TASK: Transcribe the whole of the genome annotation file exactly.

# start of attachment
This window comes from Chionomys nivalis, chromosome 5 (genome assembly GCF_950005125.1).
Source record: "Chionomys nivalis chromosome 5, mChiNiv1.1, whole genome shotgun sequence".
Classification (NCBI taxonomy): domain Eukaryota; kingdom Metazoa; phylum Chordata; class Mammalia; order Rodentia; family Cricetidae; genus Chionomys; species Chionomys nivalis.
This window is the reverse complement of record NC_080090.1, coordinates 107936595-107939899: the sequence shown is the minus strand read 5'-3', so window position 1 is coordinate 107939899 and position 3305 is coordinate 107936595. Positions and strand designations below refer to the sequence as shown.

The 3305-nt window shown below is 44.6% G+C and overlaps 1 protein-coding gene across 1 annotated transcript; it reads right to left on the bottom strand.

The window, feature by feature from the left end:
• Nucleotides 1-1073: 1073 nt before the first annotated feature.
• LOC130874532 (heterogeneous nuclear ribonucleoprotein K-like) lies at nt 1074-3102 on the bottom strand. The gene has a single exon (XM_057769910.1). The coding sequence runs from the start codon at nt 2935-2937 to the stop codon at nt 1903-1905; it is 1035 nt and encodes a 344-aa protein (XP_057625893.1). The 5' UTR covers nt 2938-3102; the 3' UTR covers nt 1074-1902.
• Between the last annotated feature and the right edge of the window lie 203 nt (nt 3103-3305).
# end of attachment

This window comes from Chionomys nivalis, chromosome 5 (genome assembly GCF_950005125.1).
Source record: "Chionomys nivalis chromosome 5, mChiNiv1.1, whole genome shotgun sequence".
Classification (NCBI taxonomy): domain Eukaryota; kingdom Metazoa; phylum Chordata; class Mammalia; order Rodentia; family Cricetidae; genus Chionomys; species Chionomys nivalis.
This window is the reverse complement of record NC_080090.1, coordinates 107936595-107939899: the sequence shown is the minus strand read 5'-3', so window position 1 is coordinate 107939899 and position 3305 is coordinate 107936595. Positions and strand designations below refer to the sequence as shown.

The 3305-nt window shown below is 44.6% G+C and overlaps 1 protein-coding gene across 1 annotated transcript; it reads right to left on the bottom strand.

The window, feature by feature from the left end:
• Nucleotides 1-1073: 1073 nt before the first annotated feature.
• LOC130874532 (heterogeneous nuclear ribonucleoprotein K-like) lies at nt 1074-3102 on the bottom strand. The gene has a single exon (XM_057769910.1). The coding sequence runs from the start codon at nt 2935-2937 to the stop codon at nt 1903-1905; it is 1035 nt and encodes a 344-aa protein (XP_057625893.1). The 5' UTR covers nt 2938-3102; the 3' UTR covers nt 1074-1902.
• Between the last annotated feature and the right edge of the window lie 203 nt (nt 3103-3305).